Chronic Cough

A cough that lasts longer than eight weeks or longer in adults and four weeks in children is considered chronic.

Pinpointing the cause of a chronic cough can be difficult, but the most common causes include tobacco use, asthma and postnasal drip. After treating the underlying problem, the cough typically goes away in most patients. If left untreated, chronic cough can ruin a patient’s sleep and lead to exhaustion, vomiting, lightheadedness, depression and even fractured ribs.

What is Chronic Cough?

Chronic cough is a cough that lasts for eight or more weeks in adults and four weeks or more in children. A chronic cough is typically a symptom of an underlying condition.

Chronic cough may occur in conjunction with other symptoms. Some of the most common include:

  • A runny or stuffy nose
  • Hoarseness
  • Wheezing and shortness of breath
  • Heartburn
  • A feeling of liquid running down the back of the through
  • Coughing up blood

A patient should see a doctor if they are coughing up sputum or blood, have been coughing for eight or more weeks, or have a cough that disturbs their sleep or affects their work.

Letting chronic cough fester can lead to more serious issues. If left untreated, chronic cough can lead to:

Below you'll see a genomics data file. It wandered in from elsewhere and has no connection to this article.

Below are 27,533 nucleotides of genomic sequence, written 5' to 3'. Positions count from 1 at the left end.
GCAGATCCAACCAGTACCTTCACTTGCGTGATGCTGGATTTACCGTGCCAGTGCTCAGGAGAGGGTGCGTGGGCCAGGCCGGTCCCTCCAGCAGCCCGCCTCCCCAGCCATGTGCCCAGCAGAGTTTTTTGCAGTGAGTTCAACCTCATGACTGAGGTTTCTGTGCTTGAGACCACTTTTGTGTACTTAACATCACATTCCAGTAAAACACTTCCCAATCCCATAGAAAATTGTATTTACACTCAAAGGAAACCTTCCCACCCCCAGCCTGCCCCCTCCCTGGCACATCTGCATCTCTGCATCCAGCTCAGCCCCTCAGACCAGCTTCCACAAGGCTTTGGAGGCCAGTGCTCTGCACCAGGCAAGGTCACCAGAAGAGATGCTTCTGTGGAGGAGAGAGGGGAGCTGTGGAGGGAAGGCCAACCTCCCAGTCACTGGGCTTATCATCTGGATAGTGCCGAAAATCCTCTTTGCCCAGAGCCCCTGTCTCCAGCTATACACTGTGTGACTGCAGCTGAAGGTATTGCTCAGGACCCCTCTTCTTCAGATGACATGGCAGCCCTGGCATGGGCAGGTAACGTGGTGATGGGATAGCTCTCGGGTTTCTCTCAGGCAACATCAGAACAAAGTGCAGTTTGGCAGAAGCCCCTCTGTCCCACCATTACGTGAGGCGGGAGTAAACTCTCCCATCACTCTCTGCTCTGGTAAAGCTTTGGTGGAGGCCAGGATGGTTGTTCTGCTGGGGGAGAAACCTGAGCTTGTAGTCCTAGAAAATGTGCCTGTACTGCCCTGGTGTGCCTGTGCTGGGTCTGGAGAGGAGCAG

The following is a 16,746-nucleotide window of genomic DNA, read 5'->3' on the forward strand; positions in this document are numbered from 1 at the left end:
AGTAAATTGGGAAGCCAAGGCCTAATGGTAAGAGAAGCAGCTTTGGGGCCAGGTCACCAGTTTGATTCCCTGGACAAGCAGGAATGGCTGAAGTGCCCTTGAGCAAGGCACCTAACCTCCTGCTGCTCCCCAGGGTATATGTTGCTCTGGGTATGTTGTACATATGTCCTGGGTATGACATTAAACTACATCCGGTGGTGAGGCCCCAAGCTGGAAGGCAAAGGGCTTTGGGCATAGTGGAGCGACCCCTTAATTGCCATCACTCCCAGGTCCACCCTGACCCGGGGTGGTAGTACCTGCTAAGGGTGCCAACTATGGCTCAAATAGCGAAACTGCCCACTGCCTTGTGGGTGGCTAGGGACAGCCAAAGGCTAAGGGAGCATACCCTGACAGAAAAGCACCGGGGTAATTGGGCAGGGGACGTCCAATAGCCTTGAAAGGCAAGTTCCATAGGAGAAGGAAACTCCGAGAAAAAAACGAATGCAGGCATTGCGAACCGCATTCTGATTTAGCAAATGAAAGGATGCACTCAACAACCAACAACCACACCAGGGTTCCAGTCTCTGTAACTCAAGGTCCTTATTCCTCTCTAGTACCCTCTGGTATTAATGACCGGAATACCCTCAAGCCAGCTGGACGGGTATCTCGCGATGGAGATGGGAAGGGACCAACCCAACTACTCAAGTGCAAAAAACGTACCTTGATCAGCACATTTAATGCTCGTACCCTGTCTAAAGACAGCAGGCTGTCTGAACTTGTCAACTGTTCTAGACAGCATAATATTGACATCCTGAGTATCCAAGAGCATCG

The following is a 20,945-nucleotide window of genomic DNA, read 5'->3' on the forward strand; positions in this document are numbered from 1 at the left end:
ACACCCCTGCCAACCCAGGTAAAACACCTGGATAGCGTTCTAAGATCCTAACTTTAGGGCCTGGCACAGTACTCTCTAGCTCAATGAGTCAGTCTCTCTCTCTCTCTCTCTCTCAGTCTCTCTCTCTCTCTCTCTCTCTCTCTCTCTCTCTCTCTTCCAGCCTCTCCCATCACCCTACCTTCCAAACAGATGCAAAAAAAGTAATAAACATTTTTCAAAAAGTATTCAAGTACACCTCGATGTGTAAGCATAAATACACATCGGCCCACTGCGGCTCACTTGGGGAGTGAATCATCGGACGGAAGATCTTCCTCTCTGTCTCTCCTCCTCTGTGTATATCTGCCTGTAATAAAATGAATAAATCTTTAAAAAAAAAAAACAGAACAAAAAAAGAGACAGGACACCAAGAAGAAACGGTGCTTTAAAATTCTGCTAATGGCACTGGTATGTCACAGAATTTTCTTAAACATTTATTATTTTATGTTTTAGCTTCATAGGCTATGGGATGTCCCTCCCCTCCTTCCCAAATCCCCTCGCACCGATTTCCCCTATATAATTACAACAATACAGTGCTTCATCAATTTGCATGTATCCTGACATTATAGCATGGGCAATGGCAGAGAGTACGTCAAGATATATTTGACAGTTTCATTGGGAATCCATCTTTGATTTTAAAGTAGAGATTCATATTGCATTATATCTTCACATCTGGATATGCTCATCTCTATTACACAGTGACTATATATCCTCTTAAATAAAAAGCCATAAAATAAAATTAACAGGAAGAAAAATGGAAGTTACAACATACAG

• Exhaustion
  • Disturbed sleep
  • Headaches
  • Dizziness
  • Excessive sweating
  • Fractured ribs
  • Bruised eyes

What Causes Chronic Cough?

Chronic cough can be caused by a variety of underlying problems, making it somewhat difficult to pinpoint exact causes. Being a current or former smoker or frequently being exposed to secondhand smoke are some of the most common risk factors for chronic cough. Women are more likely to develop chronic cough because they tend to have more sensitive cough reflexes.

Some of the causes of chronic cough include:

  • Postnasal drip. When the sinuses produce extra mucus, it can drip down the back of the throat triggering the cough reflex.
  • Asthma. This cough can be a result of a specific season, an upper respiratory tract infection, contact with cold air or contact with certain chemicals or fragrances.
  • Gastroesophageal reflux disease (GERD). Also known as acid reflux, This occurs when stomach acid flows back into the esophagus, which is the tube that connects the stomach to the throat, causing irritation.
  • Infections. A cough can accompany a cold influenza, pneumonia, whooping cough and other respiratory tract infections.
  • Chronic bronchitis. Typically seen in former smokers, this occurs when long-standing inflammation of the major airways causes congestion, breathlessness, wheezing and coughing.

Less common causes of chronic cough include:

  • COPD
  • Cystic fibrosis
  • Emphysema
  • Congestive heart failure
  • Lung cancer
  • Sarcoidosis
  • Foreign body aspiration (most often seen in children)

What are the Treatment Options for Chronic Cough?

The underlying cause of chronic cough will determine the recommended treatment option.

For allergies and postnasal drip, decongestants and antihistamines may be prescribed. Inhaled asthma drugs are typically the best treatment option for asthma-related coughs. If the cough is caused by an infection, an antibiotic may help. If lifestyle changes don’t relieve acid reflux, medication that blocks acid production can sometimes help.

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